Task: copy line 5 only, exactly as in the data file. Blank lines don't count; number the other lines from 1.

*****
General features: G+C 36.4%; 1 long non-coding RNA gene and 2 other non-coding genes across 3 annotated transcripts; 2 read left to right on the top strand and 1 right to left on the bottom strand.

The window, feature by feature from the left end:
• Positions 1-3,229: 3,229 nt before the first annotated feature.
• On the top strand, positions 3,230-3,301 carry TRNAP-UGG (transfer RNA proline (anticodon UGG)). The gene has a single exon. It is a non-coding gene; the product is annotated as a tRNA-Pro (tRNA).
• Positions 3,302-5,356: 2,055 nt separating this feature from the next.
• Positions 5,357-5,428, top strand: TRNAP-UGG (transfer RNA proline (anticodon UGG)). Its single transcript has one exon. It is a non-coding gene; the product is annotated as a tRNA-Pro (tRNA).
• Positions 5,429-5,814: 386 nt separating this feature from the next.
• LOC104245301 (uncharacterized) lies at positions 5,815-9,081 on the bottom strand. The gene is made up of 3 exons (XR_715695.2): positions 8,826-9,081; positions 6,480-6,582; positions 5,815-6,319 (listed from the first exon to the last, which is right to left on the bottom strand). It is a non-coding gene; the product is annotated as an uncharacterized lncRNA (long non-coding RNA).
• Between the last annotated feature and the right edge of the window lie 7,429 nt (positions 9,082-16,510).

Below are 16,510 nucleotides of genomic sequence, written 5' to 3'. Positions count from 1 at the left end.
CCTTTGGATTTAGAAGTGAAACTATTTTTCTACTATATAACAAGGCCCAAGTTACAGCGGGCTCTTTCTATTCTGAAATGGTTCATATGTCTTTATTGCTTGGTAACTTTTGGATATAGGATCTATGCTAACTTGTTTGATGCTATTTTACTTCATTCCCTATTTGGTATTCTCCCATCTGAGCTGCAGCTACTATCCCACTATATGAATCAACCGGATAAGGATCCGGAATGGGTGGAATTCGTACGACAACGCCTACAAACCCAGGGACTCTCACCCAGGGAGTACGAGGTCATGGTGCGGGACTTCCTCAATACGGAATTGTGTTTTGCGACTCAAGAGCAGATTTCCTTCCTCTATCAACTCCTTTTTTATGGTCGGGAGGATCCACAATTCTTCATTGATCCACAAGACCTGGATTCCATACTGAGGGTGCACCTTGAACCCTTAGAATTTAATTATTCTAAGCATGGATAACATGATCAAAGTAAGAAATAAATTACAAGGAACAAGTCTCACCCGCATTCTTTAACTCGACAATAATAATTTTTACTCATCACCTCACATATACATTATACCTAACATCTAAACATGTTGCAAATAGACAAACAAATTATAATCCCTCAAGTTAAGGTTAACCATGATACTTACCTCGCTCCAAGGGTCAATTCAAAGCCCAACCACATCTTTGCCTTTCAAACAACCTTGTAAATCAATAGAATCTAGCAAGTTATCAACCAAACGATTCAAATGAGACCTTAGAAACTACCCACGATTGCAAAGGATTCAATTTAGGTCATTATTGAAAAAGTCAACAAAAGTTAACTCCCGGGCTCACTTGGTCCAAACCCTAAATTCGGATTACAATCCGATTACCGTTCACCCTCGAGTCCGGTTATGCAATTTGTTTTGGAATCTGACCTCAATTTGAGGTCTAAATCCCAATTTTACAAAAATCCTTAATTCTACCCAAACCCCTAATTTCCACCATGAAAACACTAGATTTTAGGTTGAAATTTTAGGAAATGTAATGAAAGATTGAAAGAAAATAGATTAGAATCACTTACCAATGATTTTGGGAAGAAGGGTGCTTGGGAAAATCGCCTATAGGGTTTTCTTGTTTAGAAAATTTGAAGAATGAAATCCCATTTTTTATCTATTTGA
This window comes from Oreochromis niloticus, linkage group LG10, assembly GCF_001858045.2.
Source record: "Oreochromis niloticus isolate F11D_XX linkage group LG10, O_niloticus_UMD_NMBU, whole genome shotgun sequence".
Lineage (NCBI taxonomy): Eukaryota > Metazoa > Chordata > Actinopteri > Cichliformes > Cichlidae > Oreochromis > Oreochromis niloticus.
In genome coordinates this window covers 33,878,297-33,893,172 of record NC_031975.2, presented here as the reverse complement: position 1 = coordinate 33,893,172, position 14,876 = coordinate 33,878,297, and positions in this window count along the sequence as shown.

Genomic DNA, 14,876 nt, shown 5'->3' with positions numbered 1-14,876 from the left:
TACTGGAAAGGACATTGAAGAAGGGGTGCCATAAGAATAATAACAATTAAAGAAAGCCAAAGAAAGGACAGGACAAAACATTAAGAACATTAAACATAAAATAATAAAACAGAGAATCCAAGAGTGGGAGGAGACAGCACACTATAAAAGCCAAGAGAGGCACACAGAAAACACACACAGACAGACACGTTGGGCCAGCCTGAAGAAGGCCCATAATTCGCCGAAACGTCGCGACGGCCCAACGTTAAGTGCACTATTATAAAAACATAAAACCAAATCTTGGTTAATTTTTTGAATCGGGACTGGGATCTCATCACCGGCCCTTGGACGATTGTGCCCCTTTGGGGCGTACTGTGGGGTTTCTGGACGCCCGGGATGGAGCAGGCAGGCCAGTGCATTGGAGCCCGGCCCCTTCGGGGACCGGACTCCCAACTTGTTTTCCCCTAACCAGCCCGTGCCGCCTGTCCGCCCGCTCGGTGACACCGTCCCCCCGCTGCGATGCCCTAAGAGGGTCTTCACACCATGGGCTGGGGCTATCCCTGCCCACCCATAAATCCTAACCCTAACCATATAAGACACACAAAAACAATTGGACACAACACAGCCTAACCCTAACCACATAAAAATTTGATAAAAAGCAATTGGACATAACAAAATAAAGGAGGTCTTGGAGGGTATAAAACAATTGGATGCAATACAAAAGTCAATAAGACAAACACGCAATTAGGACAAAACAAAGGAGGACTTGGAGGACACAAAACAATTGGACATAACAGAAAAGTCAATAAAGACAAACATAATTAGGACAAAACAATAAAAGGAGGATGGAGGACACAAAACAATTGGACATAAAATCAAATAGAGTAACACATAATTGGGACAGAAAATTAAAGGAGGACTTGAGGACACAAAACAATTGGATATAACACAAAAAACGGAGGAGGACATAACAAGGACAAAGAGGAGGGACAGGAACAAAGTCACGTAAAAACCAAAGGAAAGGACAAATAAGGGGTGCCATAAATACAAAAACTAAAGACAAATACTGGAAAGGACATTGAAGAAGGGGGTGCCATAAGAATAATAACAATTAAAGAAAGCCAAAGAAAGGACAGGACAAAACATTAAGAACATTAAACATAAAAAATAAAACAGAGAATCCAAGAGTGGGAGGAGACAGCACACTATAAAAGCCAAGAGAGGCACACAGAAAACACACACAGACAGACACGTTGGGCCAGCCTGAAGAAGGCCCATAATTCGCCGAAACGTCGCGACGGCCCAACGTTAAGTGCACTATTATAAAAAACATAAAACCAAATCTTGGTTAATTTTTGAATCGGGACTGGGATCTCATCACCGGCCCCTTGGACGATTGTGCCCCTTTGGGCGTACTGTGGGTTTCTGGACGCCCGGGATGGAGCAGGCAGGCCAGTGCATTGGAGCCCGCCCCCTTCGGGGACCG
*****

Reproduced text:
• Positions 3,302-5,356: 2,055 nt separating this feature from the next.